Larry Abbott makes good decisions by getting close to his people Featured

8:00pm EDT October 26, 2010

Larry Abbott was stepping into a world far different than the one he was used to. But it was that unfamiliarity that brought him out from behind his desk and into a freezer suit, ready to bear the frigid confines of the freezers at Abbott Foods.

“It takes a unique individual to come into work at 9 o’clock every night,” says Abbott, the now retired president and CEO of the food distributor. “Many of them are getting in freezer suits and getting into a freezer where it’s 10-below zero and working like a son of a gun. You see it and you learn.”

Abbott sold the 450-employee company to Sysco Corp. in 2002 and is now president of Abbott Management Group, a firm that seeks to help small businesses grow and become profitable. But back when he was at Abbott Foods, he found the occasional night shift quite educational and helpful in his ability to successfully lead the business.

He learned about such things as the poor lighting that employees faced in the freezers and how difficult that made it to figure out whether a box contained lobster tails, french fries or something else entirely.

“You see it and you learn, ‘Golly, we need more lights in the freezer,’” Abbott says.

He also learned that some packages weren’t marked clearly when they were delivered by the suppliers.

“I came out of there and I had all kinds of tough conversations with some of our suppliers,” Abbott says. “I said, ‘Jeez, if you want us to pick the right stuff and get the right stuff to the right customer, you need to mark the cases better.’”

Abbott could have very easily stayed in his office and worked the normal 9-to-5 schedule and received memos on potential problems that were going on at night. But it wouldn’t have hit him as hard and the problems wouldn’t have been as clear as they were when he stood shoulder to shoulder with his night crew.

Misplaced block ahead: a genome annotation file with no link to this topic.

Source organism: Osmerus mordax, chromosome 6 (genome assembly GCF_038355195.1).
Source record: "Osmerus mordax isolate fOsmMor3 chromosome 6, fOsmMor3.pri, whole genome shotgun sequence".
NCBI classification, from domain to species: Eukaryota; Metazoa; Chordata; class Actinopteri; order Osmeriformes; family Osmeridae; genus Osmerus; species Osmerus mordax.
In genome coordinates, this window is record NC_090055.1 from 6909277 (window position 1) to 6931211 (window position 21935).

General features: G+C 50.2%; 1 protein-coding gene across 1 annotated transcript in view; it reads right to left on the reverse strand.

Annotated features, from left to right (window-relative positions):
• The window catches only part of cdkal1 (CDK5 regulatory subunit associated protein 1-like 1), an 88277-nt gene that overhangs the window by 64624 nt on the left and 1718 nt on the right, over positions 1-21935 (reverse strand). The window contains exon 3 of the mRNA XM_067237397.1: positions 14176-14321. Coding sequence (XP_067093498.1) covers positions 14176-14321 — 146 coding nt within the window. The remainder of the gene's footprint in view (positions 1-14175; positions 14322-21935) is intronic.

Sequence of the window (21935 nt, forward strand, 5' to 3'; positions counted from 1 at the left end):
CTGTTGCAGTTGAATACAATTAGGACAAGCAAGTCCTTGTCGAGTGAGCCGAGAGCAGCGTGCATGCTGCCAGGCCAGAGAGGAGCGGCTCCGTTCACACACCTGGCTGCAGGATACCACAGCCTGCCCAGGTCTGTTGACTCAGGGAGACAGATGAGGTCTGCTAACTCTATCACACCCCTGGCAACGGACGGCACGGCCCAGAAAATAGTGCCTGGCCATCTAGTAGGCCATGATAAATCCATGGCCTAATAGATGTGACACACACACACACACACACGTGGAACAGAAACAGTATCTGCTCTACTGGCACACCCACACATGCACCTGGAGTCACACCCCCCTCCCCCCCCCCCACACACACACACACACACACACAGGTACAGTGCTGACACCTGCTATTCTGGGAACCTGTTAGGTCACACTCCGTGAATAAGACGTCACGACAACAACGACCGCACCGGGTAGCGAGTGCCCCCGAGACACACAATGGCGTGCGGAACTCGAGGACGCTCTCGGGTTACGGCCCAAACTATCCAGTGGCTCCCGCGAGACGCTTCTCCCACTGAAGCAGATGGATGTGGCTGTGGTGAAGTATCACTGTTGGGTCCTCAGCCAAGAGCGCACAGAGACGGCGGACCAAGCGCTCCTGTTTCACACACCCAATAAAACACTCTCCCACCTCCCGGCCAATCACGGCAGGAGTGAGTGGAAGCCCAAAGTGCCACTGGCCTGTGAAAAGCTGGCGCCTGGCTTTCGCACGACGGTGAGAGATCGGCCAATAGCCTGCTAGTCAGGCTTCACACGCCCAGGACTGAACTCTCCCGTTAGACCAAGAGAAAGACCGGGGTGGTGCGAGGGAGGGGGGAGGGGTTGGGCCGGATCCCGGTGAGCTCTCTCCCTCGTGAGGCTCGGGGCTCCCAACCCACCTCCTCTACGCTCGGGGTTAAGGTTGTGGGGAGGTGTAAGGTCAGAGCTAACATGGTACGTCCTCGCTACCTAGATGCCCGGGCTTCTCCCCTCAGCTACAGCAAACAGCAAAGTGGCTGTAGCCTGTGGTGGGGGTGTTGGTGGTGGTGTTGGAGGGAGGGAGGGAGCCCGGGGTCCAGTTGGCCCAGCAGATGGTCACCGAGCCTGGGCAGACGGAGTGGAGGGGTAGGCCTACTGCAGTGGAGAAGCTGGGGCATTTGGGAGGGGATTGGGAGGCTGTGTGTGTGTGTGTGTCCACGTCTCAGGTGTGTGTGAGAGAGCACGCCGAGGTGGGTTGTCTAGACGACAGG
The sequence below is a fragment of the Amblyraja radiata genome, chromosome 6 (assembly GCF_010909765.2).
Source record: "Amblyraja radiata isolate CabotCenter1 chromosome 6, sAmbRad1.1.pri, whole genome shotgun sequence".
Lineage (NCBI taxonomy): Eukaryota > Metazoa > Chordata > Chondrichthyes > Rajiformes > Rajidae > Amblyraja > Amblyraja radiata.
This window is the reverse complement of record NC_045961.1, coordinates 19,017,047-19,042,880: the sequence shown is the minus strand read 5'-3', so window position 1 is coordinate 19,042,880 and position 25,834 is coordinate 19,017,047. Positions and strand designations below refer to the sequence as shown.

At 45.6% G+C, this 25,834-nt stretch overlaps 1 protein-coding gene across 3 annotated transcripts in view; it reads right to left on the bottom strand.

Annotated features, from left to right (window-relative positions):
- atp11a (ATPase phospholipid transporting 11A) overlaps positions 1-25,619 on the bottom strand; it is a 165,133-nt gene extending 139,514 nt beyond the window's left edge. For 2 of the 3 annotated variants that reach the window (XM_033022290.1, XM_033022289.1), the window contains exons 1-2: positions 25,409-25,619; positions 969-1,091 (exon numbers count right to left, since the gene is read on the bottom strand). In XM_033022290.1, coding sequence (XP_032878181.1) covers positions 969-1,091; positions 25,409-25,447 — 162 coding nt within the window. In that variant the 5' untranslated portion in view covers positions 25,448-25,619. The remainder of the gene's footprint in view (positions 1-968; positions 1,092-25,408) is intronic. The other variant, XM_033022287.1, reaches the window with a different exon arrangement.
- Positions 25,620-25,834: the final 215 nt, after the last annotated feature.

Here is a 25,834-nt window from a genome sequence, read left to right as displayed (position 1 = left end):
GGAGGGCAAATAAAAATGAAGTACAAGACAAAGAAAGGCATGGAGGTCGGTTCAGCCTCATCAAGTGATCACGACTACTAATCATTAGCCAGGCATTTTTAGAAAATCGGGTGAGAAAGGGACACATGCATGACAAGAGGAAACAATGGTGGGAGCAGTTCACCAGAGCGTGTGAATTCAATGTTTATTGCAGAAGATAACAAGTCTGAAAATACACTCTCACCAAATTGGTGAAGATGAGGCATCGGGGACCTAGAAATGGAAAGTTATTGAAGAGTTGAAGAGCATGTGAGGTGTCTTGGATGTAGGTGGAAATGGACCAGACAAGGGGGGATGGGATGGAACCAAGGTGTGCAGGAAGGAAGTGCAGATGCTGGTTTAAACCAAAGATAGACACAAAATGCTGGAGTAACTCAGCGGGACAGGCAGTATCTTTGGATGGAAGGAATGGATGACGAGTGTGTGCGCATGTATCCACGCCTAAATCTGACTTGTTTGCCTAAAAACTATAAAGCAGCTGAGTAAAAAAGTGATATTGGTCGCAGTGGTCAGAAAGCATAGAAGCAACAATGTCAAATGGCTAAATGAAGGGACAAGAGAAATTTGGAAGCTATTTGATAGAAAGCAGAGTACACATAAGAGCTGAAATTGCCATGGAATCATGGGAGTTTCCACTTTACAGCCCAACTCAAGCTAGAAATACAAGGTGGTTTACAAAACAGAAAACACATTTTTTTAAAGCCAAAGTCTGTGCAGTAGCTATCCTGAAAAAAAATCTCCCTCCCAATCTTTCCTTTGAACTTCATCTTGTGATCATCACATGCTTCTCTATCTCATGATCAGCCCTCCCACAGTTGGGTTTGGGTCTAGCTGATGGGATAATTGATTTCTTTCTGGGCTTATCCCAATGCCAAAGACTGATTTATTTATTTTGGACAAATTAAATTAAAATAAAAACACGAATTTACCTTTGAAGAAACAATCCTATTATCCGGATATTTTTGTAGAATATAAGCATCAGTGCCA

“You go out and you rub shoulders with them when you can,” Abbott says. “Spend time with people in your sales crew. Go out and ride with them in the car once in awhile. Call on key customers. Show them that you care. You’ve got to show them that you will treat them like a part of the family and not just a cog in the wheel.”

As Abbott Foods grew from $800,000 in sales in 1970 to $240 million in sales when the company was sold in 2002, Abbott’s leadership style grew too.

“You had to show a little bit early every morning and leave a little late every afternoon or evening,” Abbott says of his mindset in the early days. “You had to be willing to jump in and help wherever it was needed. As you get a little larger, those responsibilities are to think more strategically and work collaboratively with senior management to develop a mission statement and vision as to where we all want the company to go.”

Those efforts put Abbott’s company in a position to be sold to Sysco. These days, as president of Abbott Management Group, he focuses on helping smaller businesses repeat his success and grow in sales and profits.

One of the key messages that Abbott touts to anyone he speaks to is that as the CEO, you can’t do it all by yourself.

“Your mission statement and your vision statement and your strategic plan can’t be developed solely by the CEO,” Abbott says. “If it is, you’ll have a heck of a time selling it to everybody down below. If you do that, then what you’ve got is a bunch of yes-people down there.”

That’s not what you want. So you need to be out talking to your people, and every once in awhile, you need to get down in the trenches and experience what they go through working for you.

“You’ll find it’s not the easiest thing in the world out there,” Abbott says. “They’ve got problems too.”

Work with them to make sure they are aware of your plan and show them that it’s not really your plan but everyone’s plan.

“Show them how their work makes a difference and reward them when they do well,” Abbott says. “They want to do what’s right. You just need to tell them what’s right and how to do it and give them the right tools to do it and then their financial motivation takes over and you drive the organization where you want to go.”

How to reach: Abbott Management Group, (614) 459-9480